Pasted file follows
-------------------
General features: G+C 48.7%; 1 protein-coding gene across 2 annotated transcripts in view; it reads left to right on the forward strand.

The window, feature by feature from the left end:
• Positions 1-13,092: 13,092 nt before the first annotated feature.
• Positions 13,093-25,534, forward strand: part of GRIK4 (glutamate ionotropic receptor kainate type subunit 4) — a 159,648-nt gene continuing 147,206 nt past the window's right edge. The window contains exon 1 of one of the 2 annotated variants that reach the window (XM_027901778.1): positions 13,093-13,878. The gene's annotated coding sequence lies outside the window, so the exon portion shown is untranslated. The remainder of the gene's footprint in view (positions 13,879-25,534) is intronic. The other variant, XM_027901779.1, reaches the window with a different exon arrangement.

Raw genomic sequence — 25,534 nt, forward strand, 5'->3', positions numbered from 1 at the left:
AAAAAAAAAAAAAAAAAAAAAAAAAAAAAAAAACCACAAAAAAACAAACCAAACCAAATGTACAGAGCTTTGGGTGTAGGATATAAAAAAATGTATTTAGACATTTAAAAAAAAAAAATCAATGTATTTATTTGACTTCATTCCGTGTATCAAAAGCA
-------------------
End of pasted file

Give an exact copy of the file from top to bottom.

General features: G+C 48.7%; 1 protein-coding gene across 2 annotated transcripts in view; it reads left to right on the forward strand.

The window, feature by feature from the left end:
• Positions 1-13,092: 13,092 nt before the first annotated feature.
• Positions 13,093-25,534, forward strand: part of GRIK4 (glutamate ionotropic receptor kainate type subunit 4) — a 159,648-nt gene continuing 147,206 nt past the window's right edge. The window contains exon 1 of one of the 2 annotated variants that reach the window (XM_027901778.1): positions 13,093-13,878. The gene's annotated coding sequence lies outside the window, so the exon portion shown is untranslated. The remainder of the gene's footprint in view (positions 13,879-25,534) is intronic. The other variant, XM_027901779.1, reaches the window with a different exon arrangement.

Raw genomic sequence — 25,534 nt, forward strand, 5'->3', positions numbered from 1 at the left:
AAAAAAAAAAAAAAAAAAAAAAAAAAAAAAAAACCACAAAAAAACAAACCAAACCAAATGTACAGAGCTTTGGGTGTAGGATATAAAAAAATGTATTTAGACATTTAAAAAAAAAAAATCAATGTATTTATTTGACTTCATTCCGTGTATCAAAAGCA